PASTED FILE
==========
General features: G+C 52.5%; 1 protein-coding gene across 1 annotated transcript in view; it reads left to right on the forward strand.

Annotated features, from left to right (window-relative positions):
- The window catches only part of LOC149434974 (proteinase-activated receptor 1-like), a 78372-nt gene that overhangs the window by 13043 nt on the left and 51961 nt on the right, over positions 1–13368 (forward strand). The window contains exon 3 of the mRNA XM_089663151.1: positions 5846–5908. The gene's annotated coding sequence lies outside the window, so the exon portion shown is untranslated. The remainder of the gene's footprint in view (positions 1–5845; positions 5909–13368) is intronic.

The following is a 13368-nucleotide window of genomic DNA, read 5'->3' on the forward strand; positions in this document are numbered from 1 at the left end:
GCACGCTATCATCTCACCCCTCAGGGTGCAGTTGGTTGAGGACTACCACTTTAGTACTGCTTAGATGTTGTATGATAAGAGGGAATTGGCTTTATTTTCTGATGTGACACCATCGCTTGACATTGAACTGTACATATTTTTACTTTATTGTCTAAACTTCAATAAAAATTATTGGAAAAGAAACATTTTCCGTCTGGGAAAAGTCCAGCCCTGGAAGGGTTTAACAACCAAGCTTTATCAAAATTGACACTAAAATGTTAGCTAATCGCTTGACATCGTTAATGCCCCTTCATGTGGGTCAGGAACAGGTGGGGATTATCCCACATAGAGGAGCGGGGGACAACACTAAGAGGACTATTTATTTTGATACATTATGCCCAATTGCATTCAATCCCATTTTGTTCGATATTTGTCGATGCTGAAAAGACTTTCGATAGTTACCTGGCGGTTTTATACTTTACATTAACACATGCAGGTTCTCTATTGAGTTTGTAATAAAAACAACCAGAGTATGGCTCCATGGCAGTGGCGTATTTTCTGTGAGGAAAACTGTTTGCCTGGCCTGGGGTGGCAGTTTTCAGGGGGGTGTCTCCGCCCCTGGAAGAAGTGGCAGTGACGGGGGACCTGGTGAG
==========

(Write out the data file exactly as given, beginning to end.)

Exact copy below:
General features: G+C 52.5%; 1 protein-coding gene across 1 annotated transcript in view; it reads left to right on the forward strand.

Annotated features, from left to right (window-relative positions):
- The window catches only part of LOC149434974 (proteinase-activated receptor 1-like), a 78372-nt gene that overhangs the window by 13043 nt on the left and 51961 nt on the right, over positions 1–13368 (forward strand). The window contains exon 3 of the mRNA XM_089663151.1: positions 5846–5908. The gene's annotated coding sequence lies outside the window, so the exon portion shown is untranslated. The remainder of the gene's footprint in view (positions 1–5845; positions 5909–13368) is intronic.

The following is a 13368-nucleotide window of genomic DNA, read 5'->3' on the forward strand; positions in this document are numbered from 1 at the left end:
GCACGCTATCATCTCACCCCTCAGGGTGCAGTTGGTTGAGGACTACCACTTTAGTACTGCTTAGATGTTGTATGATAAGAGGGAATTGGCTTTATTTTCTGATGTGACACCATCGCTTGACATTGAACTGTACATATTTTTACTTTATTGTCTAAACTTCAATAAAAATTATTGGAAAAGAAACATTTTCCGTCTGGGAAAAGTCCAGCCCTGGAAGGGTTTAACAACCAAGCTTTATCAAAATTGACACTAAAATGTTAGCTAATCGCTTGACATCGTTAATGCCCCTTCATGTGGGTCAGGAACAGGTGGGGATTATCCCACATAGAGGAGCGGGGGACAACACTAAGAGGACTATTTATTTTGATACATTATGCCCAATTGCATTCAATCCCATTTTGTTCGATATTTGTCGATGCTGAAAAGACTTTCGATAGTTACCTGGCGGTTTTATACTTTACATTAACACATGCAGGTTCTCTATTGAGTTTGTAATAAAAACAACCAGAGTATGGCTCCATGGCAGTGGCGTATTTTCTGTGAGGAAAACTGTTTGCCTGGCCTGGGGTGGCAGTTTTCAGGGGGGTGTCTCCGCCCCTGGAAGAAGTGGCAGTGACGGGGGACCTGGTGAG